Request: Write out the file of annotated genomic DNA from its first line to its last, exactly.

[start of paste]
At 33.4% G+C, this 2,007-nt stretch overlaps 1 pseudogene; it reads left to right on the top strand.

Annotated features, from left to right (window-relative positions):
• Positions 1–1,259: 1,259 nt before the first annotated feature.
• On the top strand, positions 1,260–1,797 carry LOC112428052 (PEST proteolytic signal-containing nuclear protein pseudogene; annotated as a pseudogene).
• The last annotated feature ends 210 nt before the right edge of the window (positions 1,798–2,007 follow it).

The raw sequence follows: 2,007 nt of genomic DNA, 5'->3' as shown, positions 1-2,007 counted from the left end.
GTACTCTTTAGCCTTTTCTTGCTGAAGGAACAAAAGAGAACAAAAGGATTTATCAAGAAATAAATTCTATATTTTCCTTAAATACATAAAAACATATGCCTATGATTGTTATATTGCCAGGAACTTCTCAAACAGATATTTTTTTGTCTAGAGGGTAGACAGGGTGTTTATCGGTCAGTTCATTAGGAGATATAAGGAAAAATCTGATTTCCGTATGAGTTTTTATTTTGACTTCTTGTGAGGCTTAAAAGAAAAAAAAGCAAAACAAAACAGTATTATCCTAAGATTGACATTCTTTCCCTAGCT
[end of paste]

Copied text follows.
At 33.4% G+C, this 2,007-nt stretch overlaps 1 pseudogene; it reads left to right on the top strand.

Annotated features, from left to right (window-relative positions):
• Positions 1–1,259: 1,259 nt before the first annotated feature.
• On the top strand, positions 1,260–1,797 carry LOC112428052 (PEST proteolytic signal-containing nuclear protein pseudogene; annotated as a pseudogene).
• The last annotated feature ends 210 nt before the right edge of the window (positions 1,798–2,007 follow it).

The raw sequence follows: 2,007 nt of genomic DNA, 5'->3' as shown, positions 1-2,007 counted from the left end.
GTACTCTTTAGCCTTTTCTTGCTGAAGGAACAAAAGAGAACAAAAGGATTTATCAAGAAATAAATTCTATATTTTCCTTAAATACATAAAAACATATGCCTATGATTGTTATATTGCCAGGAACTTCTCAAACAGATATTTTTTTGTCTAGAGGGTAGACAGGGTGTTTATCGGTCAGTTCATTAGGAGATATAAGGAAAAATCTGATTTCCGTATGAGTTTTTATTTTGACTTCTTGTGAGGCTTAAAAGAAAAAAAAGCAAAACAAAACAGTATTATCCTAAGATTGACATTCTTTCCCTAGCT